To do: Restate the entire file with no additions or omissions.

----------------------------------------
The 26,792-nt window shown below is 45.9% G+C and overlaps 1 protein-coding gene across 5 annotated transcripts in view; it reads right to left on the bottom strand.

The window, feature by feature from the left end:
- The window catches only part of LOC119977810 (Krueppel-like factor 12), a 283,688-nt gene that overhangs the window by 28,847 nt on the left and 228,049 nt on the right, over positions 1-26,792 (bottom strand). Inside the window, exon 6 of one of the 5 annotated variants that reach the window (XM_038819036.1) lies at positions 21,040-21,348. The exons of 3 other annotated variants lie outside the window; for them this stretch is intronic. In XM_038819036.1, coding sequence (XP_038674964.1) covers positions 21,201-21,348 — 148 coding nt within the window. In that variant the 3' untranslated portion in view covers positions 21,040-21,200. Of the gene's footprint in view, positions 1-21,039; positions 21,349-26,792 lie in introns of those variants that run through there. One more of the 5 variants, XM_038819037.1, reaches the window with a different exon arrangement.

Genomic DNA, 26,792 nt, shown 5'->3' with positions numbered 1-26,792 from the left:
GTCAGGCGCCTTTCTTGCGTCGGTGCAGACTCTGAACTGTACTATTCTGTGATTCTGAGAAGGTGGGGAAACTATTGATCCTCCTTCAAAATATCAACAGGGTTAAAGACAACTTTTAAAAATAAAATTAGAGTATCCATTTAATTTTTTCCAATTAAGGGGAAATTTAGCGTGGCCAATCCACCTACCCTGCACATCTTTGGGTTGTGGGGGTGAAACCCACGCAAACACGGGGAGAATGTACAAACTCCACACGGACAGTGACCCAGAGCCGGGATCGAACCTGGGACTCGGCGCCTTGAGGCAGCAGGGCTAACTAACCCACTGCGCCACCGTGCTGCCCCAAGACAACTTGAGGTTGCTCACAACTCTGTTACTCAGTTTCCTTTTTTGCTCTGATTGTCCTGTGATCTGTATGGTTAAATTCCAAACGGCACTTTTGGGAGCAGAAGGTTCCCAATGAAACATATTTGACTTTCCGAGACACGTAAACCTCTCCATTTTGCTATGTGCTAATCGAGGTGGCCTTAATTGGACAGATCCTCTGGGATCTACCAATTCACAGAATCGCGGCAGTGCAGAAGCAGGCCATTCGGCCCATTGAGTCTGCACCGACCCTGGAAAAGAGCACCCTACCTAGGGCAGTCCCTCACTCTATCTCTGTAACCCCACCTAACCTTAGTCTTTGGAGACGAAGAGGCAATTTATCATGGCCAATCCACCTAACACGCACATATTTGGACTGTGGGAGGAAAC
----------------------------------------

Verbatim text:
The 26,792-nt window shown below is 45.9% G+C and overlaps 1 protein-coding gene across 5 annotated transcripts in view; it reads right to left on the bottom strand.

The window, feature by feature from the left end:
- The window catches only part of LOC119977810 (Krueppel-like factor 12), a 283,688-nt gene that overhangs the window by 28,847 nt on the left and 228,049 nt on the right, over positions 1-26,792 (bottom strand). Inside the window, exon 6 of one of the 5 annotated variants that reach the window (XM_038819036.1) lies at positions 21,040-21,348. The exons of 3 other annotated variants lie outside the window; for them this stretch is intronic. In XM_038819036.1, coding sequence (XP_038674964.1) covers positions 21,201-21,348 — 148 coding nt within the window. In that variant the 3' untranslated portion in view covers positions 21,040-21,200. Of the gene's footprint in view, positions 1-21,039; positions 21,349-26,792 lie in introns of those variants that run through there. One more of the 5 variants, XM_038819037.1, reaches the window with a different exon arrangement.

Genomic DNA, 26,792 nt, shown 5'->3' with positions numbered 1-26,792 from the left:
GTCAGGCGCCTTTCTTGCGTCGGTGCAGACTCTGAACTGTACTATTCTGTGATTCTGAGAAGGTGGGGAAACTATTGATCCTCCTTCAAAATATCAACAGGGTTAAAGACAACTTTTAAAAATAAAATTAGAGTATCCATTTAATTTTTTCCAATTAAGGGGAAATTTAGCGTGGCCAATCCACCTACCCTGCACATCTTTGGGTTGTGGGGGTGAAACCCACGCAAACACGGGGAGAATGTACAAACTCCACACGGACAGTGACCCAGAGCCGGGATCGAACCTGGGACTCGGCGCCTTGAGGCAGCAGGGCTAACTAACCCACTGCGCCACCGTGCTGCCCCAAGACAACTTGAGGTTGCTCACAACTCTGTTACTCAGTTTCCTTTTTTGCTCTGATTGTCCTGTGATCTGTATGGTTAAATTCCAAACGGCACTTTTGGGAGCAGAAGGTTCCCAATGAAACATATTTGACTTTCCGAGACACGTAAACCTCTCCATTTTGCTATGTGCTAATCGAGGTGGCCTTAATTGGACAGATCCTCTGGGATCTACCAATTCACAGAATCGCGGCAGTGCAGAAGCAGGCCATTCGGCCCATTGAGTCTGCACCGACCCTGGAAAAGAGCACCCTACCTAGGGCAGTCCCTCACTCTATCTCTGTAACCCCACCTAACCTTAGTCTTTGGAGACGAAGAGGCAATTTATCATGGCCAATCCACCTAACACGCACATATTTGGACTGTGGGAGGAAAC